I teach in a small town and I taught the day care provider's children. I didn't want to create a stir in the community. If I took Izabelle back to work with me that day everyone would have asked why. I didn't want to cause trouble. I felt I had to trust that my child would be okay. Later that day, I picked up Izabelle, nursed her, and collected all her things. I had the weekend to think over what I was going to do. There were no other day cares I felt comfortable with close to the school. My mother-in-law had offered to take care of Izabelle but I knew I wouldn't be able to nurse her during the day if I brought her to her house. Izabelle still wouldn't take a bottle. I would also have to travel an extra 20 minutes each way to bring her to my mother-in-law, which would extend the time we were apart. I wouldn't be able to see or nurse my daughter for eight hours and 20 minutes a day for five days a week! But I wanted my daughter to have someone I knew and trusted to love and care for her while I was working and I knew my mother-in-law would do that. The following Monday I dropped Izabelle off at her Nana's and I began to pump two times a day at work. Nana tried so hard to get Izabelle to take a bottle but eventually found that Izabelle would drink my milk from a spoon.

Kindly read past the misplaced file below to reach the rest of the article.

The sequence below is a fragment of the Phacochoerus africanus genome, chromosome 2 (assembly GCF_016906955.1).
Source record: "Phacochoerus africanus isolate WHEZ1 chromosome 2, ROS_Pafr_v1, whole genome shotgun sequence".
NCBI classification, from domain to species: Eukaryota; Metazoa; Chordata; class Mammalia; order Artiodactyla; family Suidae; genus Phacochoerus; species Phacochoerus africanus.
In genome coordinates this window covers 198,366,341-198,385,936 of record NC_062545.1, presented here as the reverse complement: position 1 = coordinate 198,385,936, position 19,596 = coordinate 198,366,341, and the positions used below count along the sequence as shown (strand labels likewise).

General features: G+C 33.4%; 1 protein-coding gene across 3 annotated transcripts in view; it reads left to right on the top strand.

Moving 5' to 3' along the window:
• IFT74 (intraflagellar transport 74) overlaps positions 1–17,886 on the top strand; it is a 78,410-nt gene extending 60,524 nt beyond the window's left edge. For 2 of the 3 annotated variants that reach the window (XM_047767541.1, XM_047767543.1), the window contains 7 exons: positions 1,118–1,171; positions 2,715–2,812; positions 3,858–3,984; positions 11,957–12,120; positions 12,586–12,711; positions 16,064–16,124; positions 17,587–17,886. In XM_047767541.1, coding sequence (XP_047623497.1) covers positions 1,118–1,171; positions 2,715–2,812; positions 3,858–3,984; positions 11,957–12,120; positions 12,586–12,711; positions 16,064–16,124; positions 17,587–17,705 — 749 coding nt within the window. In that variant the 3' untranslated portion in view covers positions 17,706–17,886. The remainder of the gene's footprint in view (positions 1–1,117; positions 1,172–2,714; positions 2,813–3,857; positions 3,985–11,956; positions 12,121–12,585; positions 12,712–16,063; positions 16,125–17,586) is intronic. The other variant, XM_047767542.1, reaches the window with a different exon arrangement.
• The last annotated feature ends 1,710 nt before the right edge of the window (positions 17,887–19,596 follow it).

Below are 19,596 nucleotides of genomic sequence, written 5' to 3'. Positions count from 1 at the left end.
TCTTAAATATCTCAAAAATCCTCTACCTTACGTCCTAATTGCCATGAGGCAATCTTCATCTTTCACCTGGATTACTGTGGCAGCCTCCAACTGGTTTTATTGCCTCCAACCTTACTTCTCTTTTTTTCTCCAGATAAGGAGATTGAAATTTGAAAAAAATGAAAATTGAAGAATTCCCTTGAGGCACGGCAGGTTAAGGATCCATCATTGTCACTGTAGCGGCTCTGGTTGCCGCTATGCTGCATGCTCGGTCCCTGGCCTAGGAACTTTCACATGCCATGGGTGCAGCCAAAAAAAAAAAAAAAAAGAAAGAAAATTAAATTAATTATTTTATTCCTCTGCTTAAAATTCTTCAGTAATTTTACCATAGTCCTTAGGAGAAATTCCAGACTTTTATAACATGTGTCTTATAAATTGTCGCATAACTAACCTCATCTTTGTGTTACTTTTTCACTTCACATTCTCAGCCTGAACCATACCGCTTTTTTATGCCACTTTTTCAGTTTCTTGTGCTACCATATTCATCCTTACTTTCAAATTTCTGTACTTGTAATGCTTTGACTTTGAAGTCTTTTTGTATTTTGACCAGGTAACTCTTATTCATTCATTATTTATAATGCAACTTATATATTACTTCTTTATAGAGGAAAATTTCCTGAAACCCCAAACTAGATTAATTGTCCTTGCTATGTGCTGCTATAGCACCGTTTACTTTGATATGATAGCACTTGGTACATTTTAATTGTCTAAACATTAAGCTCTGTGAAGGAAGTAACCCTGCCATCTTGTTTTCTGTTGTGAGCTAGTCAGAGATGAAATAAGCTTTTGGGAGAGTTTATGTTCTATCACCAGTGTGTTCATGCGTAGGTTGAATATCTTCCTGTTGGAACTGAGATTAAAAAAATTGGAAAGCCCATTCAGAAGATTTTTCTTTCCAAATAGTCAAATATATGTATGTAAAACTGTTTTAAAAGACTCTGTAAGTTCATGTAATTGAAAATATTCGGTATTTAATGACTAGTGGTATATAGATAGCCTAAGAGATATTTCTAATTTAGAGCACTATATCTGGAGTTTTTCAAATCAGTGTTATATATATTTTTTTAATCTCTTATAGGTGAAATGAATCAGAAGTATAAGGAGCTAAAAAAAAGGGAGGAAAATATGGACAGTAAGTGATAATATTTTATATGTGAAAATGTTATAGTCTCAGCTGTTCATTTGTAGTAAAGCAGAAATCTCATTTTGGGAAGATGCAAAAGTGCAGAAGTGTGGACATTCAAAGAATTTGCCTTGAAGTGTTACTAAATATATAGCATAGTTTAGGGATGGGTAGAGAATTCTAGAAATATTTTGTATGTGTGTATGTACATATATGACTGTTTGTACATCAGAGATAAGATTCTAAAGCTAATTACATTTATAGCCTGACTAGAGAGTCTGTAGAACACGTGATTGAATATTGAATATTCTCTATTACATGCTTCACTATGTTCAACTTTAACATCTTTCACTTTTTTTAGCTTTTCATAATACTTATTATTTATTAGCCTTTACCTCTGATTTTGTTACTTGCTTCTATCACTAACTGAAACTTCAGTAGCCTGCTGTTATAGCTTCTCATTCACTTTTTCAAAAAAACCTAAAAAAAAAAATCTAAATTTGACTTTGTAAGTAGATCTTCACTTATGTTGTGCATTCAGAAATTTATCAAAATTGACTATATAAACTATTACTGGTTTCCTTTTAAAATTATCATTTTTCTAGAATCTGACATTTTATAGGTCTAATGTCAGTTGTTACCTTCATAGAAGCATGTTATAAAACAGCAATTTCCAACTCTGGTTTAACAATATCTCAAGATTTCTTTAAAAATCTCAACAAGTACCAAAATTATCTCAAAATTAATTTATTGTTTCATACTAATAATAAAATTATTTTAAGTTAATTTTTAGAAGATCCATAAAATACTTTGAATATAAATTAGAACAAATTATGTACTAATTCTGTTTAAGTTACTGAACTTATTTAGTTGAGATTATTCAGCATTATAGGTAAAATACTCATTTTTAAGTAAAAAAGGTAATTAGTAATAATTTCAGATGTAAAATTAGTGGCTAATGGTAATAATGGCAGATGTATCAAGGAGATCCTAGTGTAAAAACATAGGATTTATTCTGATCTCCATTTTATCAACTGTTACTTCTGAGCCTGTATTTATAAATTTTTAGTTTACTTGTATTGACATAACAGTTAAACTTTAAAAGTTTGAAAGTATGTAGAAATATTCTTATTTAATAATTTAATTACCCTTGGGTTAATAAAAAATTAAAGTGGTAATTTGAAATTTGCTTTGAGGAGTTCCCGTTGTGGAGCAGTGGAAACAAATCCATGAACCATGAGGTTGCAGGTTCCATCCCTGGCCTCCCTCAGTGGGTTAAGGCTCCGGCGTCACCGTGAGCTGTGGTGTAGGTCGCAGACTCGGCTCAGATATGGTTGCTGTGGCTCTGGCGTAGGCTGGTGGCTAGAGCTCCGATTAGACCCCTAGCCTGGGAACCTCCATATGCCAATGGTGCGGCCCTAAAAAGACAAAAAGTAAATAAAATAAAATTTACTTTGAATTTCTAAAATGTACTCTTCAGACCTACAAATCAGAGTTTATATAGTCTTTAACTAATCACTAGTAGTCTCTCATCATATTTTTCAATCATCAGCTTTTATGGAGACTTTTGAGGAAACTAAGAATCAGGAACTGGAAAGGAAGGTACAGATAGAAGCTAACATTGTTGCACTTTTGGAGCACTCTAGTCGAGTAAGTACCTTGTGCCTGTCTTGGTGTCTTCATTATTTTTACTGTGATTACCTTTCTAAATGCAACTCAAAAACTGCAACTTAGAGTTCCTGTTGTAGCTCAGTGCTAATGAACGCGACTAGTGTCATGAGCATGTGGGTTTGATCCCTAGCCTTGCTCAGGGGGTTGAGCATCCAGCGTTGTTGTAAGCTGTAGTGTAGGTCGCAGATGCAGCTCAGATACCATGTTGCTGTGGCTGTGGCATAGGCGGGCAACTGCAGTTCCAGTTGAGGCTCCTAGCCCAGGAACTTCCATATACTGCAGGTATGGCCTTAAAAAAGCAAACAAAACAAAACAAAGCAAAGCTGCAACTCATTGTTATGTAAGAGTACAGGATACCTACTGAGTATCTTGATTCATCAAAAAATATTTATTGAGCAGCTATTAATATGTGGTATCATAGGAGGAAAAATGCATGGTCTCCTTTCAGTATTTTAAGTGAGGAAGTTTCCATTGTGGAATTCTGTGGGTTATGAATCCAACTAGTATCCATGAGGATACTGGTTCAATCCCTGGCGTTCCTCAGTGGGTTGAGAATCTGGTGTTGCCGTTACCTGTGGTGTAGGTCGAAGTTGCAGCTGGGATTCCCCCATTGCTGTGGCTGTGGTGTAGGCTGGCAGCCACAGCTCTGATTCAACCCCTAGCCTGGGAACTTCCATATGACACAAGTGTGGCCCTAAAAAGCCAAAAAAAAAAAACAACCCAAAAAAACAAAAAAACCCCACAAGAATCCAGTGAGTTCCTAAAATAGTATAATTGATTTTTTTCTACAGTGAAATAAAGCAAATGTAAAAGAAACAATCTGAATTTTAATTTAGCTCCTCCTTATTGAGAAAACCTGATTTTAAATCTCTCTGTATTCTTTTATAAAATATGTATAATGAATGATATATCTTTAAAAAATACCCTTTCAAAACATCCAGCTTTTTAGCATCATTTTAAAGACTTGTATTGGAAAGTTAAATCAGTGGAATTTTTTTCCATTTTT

The first two or three months of teaching were unbelievably hard. I was very sensitive and emotional. There were a handful of days when I cried on the way to work and even on my breaks. I had to readjust to dealing with cranky adolescents and co-workers after such a long, blissful maternity leave spent charting unknown territory. I was always worried about my milk supply and the amount of milk Izabelle would take from her Nana every day. Going to LLL meetings really helped me through the rough spots. My Leader, Kate, was a great source of support and encouragement and still is.